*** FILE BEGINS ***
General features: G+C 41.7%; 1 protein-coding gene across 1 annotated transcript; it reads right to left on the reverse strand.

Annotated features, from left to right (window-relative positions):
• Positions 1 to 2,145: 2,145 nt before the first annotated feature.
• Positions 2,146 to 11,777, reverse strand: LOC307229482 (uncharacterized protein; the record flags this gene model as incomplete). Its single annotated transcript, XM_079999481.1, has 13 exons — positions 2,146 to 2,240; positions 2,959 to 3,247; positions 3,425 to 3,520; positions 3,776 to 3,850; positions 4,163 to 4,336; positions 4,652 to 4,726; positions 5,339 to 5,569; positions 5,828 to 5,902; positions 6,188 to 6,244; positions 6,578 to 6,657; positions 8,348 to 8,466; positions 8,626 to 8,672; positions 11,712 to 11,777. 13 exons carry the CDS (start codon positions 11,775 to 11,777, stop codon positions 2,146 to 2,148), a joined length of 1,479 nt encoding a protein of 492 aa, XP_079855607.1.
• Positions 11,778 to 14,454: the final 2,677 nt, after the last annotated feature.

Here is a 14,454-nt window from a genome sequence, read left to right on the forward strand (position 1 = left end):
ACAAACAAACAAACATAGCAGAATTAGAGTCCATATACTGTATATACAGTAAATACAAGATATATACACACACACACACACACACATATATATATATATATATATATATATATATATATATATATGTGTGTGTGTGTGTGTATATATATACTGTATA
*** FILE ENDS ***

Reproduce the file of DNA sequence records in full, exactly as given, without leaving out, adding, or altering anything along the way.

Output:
General features: G+C 41.7%; 1 protein-coding gene across 1 annotated transcript; it reads right to left on the reverse strand.

Annotated features, from left to right (window-relative positions):
• Positions 1 to 2,145: 2,145 nt before the first annotated feature.
• Positions 2,146 to 11,777, reverse strand: LOC307229482 (uncharacterized protein; the record flags this gene model as incomplete). Its single annotated transcript, XM_079999481.1, has 13 exons — positions 2,146 to 2,240; positions 2,959 to 3,247; positions 3,425 to 3,520; positions 3,776 to 3,850; positions 4,163 to 4,336; positions 4,652 to 4,726; positions 5,339 to 5,569; positions 5,828 to 5,902; positions 6,188 to 6,244; positions 6,578 to 6,657; positions 8,348 to 8,466; positions 8,626 to 8,672; positions 11,712 to 11,777. 13 exons carry the CDS (start codon positions 11,775 to 11,777, stop codon positions 2,146 to 2,148), a joined length of 1,479 nt encoding a protein of 492 aa, XP_079855607.1.
• Positions 11,778 to 14,454: the final 2,677 nt, after the last annotated feature.

Here is a 14,454-nt window from a genome sequence, read left to right on the forward strand (position 1 = left end):
ACAAACAAACAAACATAGCAGAATTAGAGTCCATATACTGTATATACAGTAAATACAAGATATATACACACACACACACACACACATATATATATATATATATATATATATATATATATATATATGTGTGTGTGTGTGTGTATATATATACTGTATA